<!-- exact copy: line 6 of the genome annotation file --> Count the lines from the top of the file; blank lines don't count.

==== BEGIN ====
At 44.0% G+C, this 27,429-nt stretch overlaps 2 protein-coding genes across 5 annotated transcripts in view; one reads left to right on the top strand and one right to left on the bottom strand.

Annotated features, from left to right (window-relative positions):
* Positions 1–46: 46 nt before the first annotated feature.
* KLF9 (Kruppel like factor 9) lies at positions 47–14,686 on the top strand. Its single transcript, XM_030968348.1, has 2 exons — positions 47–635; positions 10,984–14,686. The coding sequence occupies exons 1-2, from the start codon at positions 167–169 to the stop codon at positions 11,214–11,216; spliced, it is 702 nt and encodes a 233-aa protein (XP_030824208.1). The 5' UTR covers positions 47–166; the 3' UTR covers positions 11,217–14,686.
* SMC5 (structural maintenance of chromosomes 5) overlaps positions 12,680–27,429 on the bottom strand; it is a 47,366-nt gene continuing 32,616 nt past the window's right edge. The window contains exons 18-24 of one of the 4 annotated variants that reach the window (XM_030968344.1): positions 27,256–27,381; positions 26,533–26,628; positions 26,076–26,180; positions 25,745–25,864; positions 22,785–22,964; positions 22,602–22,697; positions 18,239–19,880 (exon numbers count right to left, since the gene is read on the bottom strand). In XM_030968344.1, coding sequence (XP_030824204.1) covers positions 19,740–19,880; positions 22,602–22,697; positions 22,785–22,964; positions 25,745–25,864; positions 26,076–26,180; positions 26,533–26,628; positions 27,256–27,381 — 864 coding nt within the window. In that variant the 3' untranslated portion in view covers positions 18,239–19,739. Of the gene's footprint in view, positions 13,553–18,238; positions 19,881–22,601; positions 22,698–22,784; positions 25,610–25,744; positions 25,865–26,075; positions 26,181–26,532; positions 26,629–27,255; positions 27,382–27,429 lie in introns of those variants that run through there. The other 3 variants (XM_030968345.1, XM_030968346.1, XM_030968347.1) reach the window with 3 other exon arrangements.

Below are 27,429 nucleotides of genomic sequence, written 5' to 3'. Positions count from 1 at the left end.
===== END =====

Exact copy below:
Below are 27,429 nucleotides of genomic sequence, written 5' to 3'. Positions count from 1 at the left end.